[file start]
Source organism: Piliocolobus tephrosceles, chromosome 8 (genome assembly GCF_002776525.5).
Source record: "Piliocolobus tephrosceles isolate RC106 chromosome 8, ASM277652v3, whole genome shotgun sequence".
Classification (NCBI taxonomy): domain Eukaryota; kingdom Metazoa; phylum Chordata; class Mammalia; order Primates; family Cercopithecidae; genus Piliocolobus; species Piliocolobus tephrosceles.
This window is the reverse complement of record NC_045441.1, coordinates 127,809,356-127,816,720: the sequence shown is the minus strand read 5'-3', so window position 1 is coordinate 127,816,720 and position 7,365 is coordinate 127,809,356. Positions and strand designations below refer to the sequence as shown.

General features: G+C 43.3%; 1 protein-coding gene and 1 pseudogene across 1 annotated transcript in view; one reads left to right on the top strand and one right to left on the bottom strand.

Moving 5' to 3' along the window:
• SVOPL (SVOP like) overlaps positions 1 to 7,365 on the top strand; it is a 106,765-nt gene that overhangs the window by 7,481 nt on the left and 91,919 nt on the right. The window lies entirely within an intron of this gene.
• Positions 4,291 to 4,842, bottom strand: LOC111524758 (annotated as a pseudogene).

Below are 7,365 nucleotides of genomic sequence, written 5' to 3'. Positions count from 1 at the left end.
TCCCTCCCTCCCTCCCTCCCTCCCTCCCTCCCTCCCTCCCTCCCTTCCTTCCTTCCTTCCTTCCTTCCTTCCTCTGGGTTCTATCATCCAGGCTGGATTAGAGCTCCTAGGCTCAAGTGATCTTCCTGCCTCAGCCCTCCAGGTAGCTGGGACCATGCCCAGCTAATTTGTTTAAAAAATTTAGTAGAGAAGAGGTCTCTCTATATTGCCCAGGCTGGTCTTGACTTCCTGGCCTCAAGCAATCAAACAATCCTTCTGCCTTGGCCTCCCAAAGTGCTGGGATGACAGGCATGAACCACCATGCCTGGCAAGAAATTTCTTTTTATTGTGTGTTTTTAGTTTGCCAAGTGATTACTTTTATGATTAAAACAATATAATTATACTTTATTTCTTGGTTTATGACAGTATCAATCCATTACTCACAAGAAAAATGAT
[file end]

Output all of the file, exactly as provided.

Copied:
Source organism: Piliocolobus tephrosceles, chromosome 8 (genome assembly GCF_002776525.5).
Source record: "Piliocolobus tephrosceles isolate RC106 chromosome 8, ASM277652v3, whole genome shotgun sequence".
Classification (NCBI taxonomy): domain Eukaryota; kingdom Metazoa; phylum Chordata; class Mammalia; order Primates; family Cercopithecidae; genus Piliocolobus; species Piliocolobus tephrosceles.
This window is the reverse complement of record NC_045441.1, coordinates 127,809,356-127,816,720: the sequence shown is the minus strand read 5'-3', so window position 1 is coordinate 127,816,720 and position 7,365 is coordinate 127,809,356. Positions and strand designations below refer to the sequence as shown.

General features: G+C 43.3%; 1 protein-coding gene and 1 pseudogene across 1 annotated transcript in view; one reads left to right on the top strand and one right to left on the bottom strand.

Moving 5' to 3' along the window:
• SVOPL (SVOP like) overlaps positions 1 to 7,365 on the top strand; it is a 106,765-nt gene that overhangs the window by 7,481 nt on the left and 91,919 nt on the right. The window lies entirely within an intron of this gene.
• Positions 4,291 to 4,842, bottom strand: LOC111524758 (annotated as a pseudogene).

Below are 7,365 nucleotides of genomic sequence, written 5' to 3'. Positions count from 1 at the left end.
TCCCTCCCTCCCTCCCTCCCTCCCTCCCTCCCTCCCTCCCTCCCTTCCTTCCTTCCTTCCTTCCTTCCTTCCTCTGGGTTCTATCATCCAGGCTGGATTAGAGCTCCTAGGCTCAAGTGATCTTCCTGCCTCAGCCCTCCAGGTAGCTGGGACCATGCCCAGCTAATTTGTTTAAAAAATTTAGTAGAGAAGAGGTCTCTCTATATTGCCCAGGCTGGTCTTGACTTCCTGGCCTCAAGCAATCAAACAATCCTTCTGCCTTGGCCTCCCAAAGTGCTGGGATGACAGGCATGAACCACCATGCCTGGCAAGAAATTTCTTTTTATTGTGTGTTTTTAGTTTGCCAAGTGATTACTTTTATGATTAAAACAATATAATTATACTTTATTTCTTGGTTTATGACAGTATCAATCCATTACTCACAAGAAAAATGAT